Italian Food and Flavours
Monterubbiano Sagra: Tagliatelle Fritte
Every town and village in central Italy it seems has its own traditions. Central to the traditions of most country towns and villages of course is the food and drink they produce. Since Italians being Italian need little excuse to throw a party, what better reason to have a do than to celebrate the local produce? Summer evenings in Italy are sprinkled with Sagra. A Sagra is the name for an evening of feasting, drinking and entertainment and his being Le Marche the emphasis tends to be on the former.
Monterubbiano is a typical Hill town close the Adriatic coast. As with the majority of such towns Monterubbiano provides an atmospheric day out wandering through the narrow streets with the odd museum and Church visit. A first glance it may not seem to have much different to offer than so many delightful historic towns. There is though one thing that is unique to the town and for once it is not an age old tradition.
Monterubbiano is the only place in Italy – or anywhere else for that matter, where you can enjoy Tagliatelle Fritte. The first time I saw this on a menu I new it had to be ordered. My restaurant Italian was up to knowing that it translated literally as fried tagliatelle and I knew enough about pasta to know that you cant fry it.
In fact the pasta is not itself fried directly but rather a ball of creamy tagliatelle is surrounded by egg and breadcrumbs and the resulting crispy casing is served with a tomato sauce. Pasta like you never tasted it before and absolutely delicious.
So renowned locally has the dish become that it now merits a Sagra of its own and for 3 August nights the town is closed to traffic, the streets lined with trestle tables and a huge kitchen erected in the centre of town. People come from miles around and queue uncomplainingly to be served a plate of the famous three balls!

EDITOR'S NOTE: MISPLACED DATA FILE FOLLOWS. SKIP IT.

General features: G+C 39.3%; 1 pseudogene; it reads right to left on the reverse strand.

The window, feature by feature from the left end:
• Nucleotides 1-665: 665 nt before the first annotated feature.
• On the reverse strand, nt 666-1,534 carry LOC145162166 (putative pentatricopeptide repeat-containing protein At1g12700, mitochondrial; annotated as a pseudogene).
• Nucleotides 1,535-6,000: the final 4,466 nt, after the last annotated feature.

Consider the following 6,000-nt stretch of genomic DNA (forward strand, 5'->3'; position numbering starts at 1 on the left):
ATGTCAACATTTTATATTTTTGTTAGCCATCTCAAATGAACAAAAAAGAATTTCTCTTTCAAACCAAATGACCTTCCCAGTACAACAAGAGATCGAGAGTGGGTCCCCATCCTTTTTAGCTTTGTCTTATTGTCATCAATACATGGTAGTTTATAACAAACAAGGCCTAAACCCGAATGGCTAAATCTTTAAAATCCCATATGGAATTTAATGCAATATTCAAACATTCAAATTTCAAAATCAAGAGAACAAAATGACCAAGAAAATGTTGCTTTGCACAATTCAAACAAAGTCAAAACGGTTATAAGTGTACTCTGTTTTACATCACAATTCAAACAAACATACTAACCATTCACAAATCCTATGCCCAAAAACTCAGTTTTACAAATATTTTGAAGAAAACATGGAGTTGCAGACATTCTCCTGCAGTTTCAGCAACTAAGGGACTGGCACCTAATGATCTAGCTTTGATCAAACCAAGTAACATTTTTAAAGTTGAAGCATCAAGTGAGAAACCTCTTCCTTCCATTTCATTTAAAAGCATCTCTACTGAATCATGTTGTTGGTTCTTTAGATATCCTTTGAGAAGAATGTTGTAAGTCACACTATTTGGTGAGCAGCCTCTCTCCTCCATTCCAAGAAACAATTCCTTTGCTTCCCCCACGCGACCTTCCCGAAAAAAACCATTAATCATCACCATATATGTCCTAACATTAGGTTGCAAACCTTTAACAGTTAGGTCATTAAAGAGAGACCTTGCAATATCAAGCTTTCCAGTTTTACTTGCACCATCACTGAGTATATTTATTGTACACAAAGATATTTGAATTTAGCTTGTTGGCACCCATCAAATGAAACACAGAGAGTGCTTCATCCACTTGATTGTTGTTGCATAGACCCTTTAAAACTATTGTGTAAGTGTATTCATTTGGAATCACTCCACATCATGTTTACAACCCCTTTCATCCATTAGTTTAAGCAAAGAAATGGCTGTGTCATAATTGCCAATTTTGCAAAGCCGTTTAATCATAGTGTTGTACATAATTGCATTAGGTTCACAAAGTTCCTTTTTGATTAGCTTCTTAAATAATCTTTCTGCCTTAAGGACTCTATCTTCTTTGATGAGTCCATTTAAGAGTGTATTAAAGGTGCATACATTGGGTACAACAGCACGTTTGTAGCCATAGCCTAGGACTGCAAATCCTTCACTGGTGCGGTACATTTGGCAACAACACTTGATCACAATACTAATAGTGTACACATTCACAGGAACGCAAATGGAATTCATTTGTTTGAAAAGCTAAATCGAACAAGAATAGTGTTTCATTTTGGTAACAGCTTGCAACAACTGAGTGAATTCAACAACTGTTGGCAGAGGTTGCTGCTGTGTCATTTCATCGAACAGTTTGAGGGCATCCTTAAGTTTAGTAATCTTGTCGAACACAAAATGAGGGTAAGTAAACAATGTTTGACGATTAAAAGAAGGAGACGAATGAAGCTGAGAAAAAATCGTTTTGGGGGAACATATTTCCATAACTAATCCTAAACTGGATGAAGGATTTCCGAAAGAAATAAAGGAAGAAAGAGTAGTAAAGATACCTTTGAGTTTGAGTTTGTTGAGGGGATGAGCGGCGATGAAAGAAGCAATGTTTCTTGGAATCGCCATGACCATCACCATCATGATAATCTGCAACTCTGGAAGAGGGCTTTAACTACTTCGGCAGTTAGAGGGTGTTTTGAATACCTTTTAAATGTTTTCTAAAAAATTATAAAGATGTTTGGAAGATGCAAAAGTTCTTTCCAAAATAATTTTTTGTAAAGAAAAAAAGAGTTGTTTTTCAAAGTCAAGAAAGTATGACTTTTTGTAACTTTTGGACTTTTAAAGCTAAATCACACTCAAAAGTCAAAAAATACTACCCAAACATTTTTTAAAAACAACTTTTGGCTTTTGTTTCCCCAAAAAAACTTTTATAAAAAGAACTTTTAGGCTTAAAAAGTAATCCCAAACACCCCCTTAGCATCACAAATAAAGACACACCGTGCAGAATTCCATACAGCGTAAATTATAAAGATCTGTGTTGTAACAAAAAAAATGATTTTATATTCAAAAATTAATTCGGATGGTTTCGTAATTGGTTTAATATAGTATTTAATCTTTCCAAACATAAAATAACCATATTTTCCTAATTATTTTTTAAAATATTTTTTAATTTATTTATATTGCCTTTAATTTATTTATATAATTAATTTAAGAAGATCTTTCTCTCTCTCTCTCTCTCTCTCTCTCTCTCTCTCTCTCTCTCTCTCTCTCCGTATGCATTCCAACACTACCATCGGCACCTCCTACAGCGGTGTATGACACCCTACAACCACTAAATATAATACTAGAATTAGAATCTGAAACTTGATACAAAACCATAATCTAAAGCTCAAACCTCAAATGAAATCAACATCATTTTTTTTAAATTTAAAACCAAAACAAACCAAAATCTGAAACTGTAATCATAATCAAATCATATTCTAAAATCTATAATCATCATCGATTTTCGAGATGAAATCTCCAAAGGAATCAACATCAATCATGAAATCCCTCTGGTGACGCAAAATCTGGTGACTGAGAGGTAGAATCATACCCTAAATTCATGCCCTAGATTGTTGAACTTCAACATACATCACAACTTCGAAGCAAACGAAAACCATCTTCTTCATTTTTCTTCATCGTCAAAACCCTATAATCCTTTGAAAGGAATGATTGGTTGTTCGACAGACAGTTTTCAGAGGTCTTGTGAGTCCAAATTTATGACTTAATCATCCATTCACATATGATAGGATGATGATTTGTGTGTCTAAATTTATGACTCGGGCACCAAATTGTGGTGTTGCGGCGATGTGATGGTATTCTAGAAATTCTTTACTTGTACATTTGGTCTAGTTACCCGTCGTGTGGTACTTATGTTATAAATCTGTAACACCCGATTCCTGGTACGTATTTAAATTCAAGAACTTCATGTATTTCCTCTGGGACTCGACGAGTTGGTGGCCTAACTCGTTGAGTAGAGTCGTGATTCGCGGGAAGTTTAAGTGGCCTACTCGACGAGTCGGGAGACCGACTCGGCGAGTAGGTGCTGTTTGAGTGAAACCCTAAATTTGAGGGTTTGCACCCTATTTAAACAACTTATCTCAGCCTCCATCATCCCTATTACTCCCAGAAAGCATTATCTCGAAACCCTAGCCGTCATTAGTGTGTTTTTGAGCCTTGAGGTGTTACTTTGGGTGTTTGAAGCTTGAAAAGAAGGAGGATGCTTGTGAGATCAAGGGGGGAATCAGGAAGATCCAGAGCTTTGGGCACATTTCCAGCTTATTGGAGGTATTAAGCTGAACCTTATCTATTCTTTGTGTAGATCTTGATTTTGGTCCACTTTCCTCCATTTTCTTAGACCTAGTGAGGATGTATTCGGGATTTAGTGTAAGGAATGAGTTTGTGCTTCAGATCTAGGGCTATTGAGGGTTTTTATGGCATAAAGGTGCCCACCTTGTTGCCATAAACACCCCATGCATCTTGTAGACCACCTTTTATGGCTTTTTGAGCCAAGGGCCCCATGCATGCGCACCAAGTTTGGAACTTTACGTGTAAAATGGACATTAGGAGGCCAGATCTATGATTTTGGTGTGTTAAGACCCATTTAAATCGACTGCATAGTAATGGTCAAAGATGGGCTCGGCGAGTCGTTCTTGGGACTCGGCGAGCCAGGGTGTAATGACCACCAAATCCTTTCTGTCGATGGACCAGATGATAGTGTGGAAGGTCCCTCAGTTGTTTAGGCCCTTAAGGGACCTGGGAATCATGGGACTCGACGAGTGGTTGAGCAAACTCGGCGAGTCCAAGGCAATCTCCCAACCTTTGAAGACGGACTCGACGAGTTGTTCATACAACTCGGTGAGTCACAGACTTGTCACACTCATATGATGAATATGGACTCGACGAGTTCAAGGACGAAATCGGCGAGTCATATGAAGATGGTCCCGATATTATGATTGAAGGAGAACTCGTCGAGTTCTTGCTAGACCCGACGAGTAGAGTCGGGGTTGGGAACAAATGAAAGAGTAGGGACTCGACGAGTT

It may sound odd and look quite unlike a pasta dish but once tried the experience is never forgotten. Cutting through the crisp shell to reveal the creamy tagliatelle sauce is a surprise itself but when you taste the combination of cream, pasta, crisp breadcrumbs and tomato sauce you realise what all the fuss is about.
What turned out to be more difficult is reproducing the dish at home. The recipe is a closely guarded secret – if you don’t believe me try google. The recipe here though produces a good approximation and is easy enough to try at home.
400g dried tagliatelle
200ml bechamel sauce
75ml double cream
150g bacon or pancetta (or minced beef)
a tin of chopped tomato
small chopped onion
1 egg beaten with a little water
Cook the tagliatelle in plenty of boiling water and drain when still al dente. toss the pasta in a bowl with a couple of spoonfuls of the cooking water – this stops it sticking to itself. Make the bechamel sauce and add the cream with seasonings – you could add nutmeg it you like the taste. The bechamel mixture needs to be fairly thick so go easy on the milk when you make it. Fry the bacon, pancetta or mince until very well cooked, brown and crispy. Make the tomato sauce by frying the onion in a little oil and when transparent but not brown adding the tomato, leave on a low heat to simmer for 10 minutes or so, add water if required to make a fairly runny sauce. Season to taste.
When the tagliatelle is cool enough to handle, cut it into fairly short pieces and put these in a large bowl. Add the bechamel and the bacon/mince. If you think you may have too much bechamel for the mix or it is too thin, add it a spoonful at a time. You need a fairly thick mix with the pasta to make it into balls so don’t add all the sauce at once and make it too sloppy
With damp hands gather a snooker ball sized portion of the mix and form it into a ball – do this as lightly as you can so as not to compress the pasta too much. Coat the ball in the egg and cover in breadcrumbs and set aside.
Heat a suitable container with enough oil to come half way up the sides of the balls. Heat to 180C and fry a few of the balls, turning as they brown. After 5 minutes or until they are golden brown and firm, remove and drain on kitchen roll
Traditionally three balls are served with the sauce and a good sprinkling of freshly grated parmesan.
As well as food and drink, a sagra is an opportunity for the town to open up the doors of its showpiece buildings. In Monterubbiano the newly refurbished theatre is stunning and the frescos in the church opposite are also worth a visit if you are in the town.